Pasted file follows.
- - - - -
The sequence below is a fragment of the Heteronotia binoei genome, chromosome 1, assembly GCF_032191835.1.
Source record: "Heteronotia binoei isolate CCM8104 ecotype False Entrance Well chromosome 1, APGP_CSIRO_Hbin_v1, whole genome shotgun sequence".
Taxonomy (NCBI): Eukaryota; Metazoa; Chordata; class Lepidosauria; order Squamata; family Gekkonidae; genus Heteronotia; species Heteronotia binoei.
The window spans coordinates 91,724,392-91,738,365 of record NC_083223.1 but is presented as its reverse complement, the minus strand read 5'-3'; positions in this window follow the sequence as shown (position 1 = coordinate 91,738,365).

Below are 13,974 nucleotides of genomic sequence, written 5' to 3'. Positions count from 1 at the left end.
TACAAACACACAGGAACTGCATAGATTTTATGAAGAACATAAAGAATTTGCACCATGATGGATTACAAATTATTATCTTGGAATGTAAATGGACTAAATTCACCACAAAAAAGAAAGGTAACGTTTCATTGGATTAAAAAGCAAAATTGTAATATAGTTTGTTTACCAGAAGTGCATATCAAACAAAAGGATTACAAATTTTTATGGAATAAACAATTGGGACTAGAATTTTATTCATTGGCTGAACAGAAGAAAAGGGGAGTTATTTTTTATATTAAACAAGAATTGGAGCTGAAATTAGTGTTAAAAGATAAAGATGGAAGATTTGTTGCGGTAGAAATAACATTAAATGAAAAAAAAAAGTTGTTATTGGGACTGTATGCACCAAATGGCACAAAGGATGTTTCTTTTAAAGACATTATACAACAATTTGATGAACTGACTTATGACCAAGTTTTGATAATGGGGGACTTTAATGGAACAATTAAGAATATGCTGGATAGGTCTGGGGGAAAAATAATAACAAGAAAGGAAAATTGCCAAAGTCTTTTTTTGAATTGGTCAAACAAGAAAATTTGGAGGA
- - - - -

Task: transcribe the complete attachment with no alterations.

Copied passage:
The sequence below is a fragment of the Heteronotia binoei genome, chromosome 1, assembly GCF_032191835.1.
Source record: "Heteronotia binoei isolate CCM8104 ecotype False Entrance Well chromosome 1, APGP_CSIRO_Hbin_v1, whole genome shotgun sequence".
Taxonomy (NCBI): Eukaryota; Metazoa; Chordata; class Lepidosauria; order Squamata; family Gekkonidae; genus Heteronotia; species Heteronotia binoei.
The window spans coordinates 91,724,392-91,738,365 of record NC_083223.1 but is presented as its reverse complement, the minus strand read 5'-3'; positions in this window follow the sequence as shown (position 1 = coordinate 91,738,365).

Below are 13,974 nucleotides of genomic sequence, written 5' to 3'. Positions count from 1 at the left end.
TACAAACACACAGGAACTGCATAGATTTTATGAAGAACATAAAGAATTTGCACCATGATGGATTACAAATTATTATCTTGGAATGTAAATGGACTAAATTCACCACAAAAAAGAAAGGTAACGTTTCATTGGATTAAAAAGCAAAATTGTAATATAGTTTGTTTACCAGAAGTGCATATCAAACAAAAGGATTACAAATTTTTATGGAATAAACAATTGGGACTAGAATTTTATTCATTGGCTGAACAGAAGAAAAGGGGAGTTATTTTTTATATTAAACAAGAATTGGAGCTGAAATTAGTGTTAAAAGATAAAGATGGAAGATTTGTTGCGGTAGAAATAACATTAAATGAAAAAAAAAAGTTGTTATTGGGACTGTATGCACCAAATGGCACAAAGGATGTTTCTTTTAAAGACATTATACAACAATTTGATGAACTGACTTATGACCAAGTTTTGATAATGGGGGACTTTAATGGAACAATTAAGAATATGCTGGATAGGTCTGGGGGAAAAATAATAACAAGAAAGGAAAATTGCCAAAGTCTTTTTTTGAATTGGTCAAACAAGAAAATTTGGAGGA